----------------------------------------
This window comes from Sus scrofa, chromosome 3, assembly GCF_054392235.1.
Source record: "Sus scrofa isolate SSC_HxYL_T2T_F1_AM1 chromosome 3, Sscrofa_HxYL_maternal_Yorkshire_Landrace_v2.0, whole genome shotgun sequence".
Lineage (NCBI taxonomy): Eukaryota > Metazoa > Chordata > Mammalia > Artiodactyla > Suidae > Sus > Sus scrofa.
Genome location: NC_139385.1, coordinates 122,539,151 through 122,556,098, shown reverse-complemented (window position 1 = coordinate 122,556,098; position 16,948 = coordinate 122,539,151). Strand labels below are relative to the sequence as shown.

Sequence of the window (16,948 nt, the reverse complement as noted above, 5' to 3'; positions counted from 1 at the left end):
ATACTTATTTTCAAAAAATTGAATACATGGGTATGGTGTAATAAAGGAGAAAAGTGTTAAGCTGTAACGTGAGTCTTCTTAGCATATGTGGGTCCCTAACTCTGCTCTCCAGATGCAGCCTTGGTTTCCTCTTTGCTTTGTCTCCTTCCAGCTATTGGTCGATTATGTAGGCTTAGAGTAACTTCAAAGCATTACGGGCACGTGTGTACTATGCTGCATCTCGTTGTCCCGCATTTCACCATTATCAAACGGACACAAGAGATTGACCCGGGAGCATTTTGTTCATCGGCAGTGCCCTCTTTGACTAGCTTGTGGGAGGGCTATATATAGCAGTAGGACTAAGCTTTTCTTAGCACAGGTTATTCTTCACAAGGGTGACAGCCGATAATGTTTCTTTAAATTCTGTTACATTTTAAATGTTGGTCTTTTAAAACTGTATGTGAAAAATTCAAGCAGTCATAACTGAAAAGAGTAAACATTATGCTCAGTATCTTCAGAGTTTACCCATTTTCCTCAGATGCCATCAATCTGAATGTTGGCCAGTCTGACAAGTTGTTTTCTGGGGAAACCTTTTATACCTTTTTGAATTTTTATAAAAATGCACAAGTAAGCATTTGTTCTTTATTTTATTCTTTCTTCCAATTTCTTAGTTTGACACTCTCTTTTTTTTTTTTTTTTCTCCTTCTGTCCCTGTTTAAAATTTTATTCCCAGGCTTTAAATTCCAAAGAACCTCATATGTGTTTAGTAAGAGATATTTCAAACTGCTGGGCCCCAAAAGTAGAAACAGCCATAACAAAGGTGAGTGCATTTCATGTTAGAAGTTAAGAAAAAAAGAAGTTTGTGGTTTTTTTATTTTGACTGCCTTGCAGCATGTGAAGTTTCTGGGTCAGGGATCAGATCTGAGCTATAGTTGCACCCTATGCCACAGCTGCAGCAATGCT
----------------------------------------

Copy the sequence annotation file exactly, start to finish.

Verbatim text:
This window comes from Sus scrofa, chromosome 3, assembly GCF_054392235.1.
Source record: "Sus scrofa isolate SSC_HxYL_T2T_F1_AM1 chromosome 3, Sscrofa_HxYL_maternal_Yorkshire_Landrace_v2.0, whole genome shotgun sequence".
Lineage (NCBI taxonomy): Eukaryota > Metazoa > Chordata > Mammalia > Artiodactyla > Suidae > Sus > Sus scrofa.
Genome location: NC_139385.1, coordinates 122,539,151 through 122,556,098, shown reverse-complemented (window position 1 = coordinate 122,556,098; position 16,948 = coordinate 122,539,151). Strand labels below are relative to the sequence as shown.

Sequence of the window (16,948 nt, the reverse complement as noted above, 5' to 3'; positions counted from 1 at the left end):
ATACTTATTTTCAAAAAATTGAATACATGGGTATGGTGTAATAAAGGAGAAAAGTGTTAAGCTGTAACGTGAGTCTTCTTAGCATATGTGGGTCCCTAACTCTGCTCTCCAGATGCAGCCTTGGTTTCCTCTTTGCTTTGTCTCCTTCCAGCTATTGGTCGATTATGTAGGCTTAGAGTAACTTCAAAGCATTACGGGCACGTGTGTACTATGCTGCATCTCGTTGTCCCGCATTTCACCATTATCAAACGGACACAAGAGATTGACCCGGGAGCATTTTGTTCATCGGCAGTGCCCTCTTTGACTAGCTTGTGGGAGGGCTATATATAGCAGTAGGACTAAGCTTTTCTTAGCACAGGTTATTCTTCACAAGGGTGACAGCCGATAATGTTTCTTTAAATTCTGTTACATTTTAAATGTTGGTCTTTTAAAACTGTATGTGAAAAATTCAAGCAGTCATAACTGAAAAGAGTAAACATTATGCTCAGTATCTTCAGAGTTTACCCATTTTCCTCAGATGCCATCAATCTGAATGTTGGCCAGTCTGACAAGTTGTTTTCTGGGGAAACCTTTTATACCTTTTTGAATTTTTATAAAAATGCACAAGTAAGCATTTGTTCTTTATTTTATTCTTTCTTCCAATTTCTTAGTTTGACACTCTCTTTTTTTTTTTTTTTTCTCCTTCTGTCCCTGTTTAAAATTTTATTCCCAGGCTTTAAATTCCAAAGAACCTCATATGTGTTTAGTAAGAGATATTTCAAACTGCTGGGCCCCAAAAGTAGAAACAGCCATAACAAAGGTGAGTGCATTTCATGTTAGAAGTTAAGAAAAAAAGAAGTTTGTGGTTTTTTTATTTTGACTGCCTTGCAGCATGTGAAGTTTCTGGGTCAGGGATCAGATCTGAGCTATAGTTGCACCCTATGCCACAGCTGCAGCAATGCT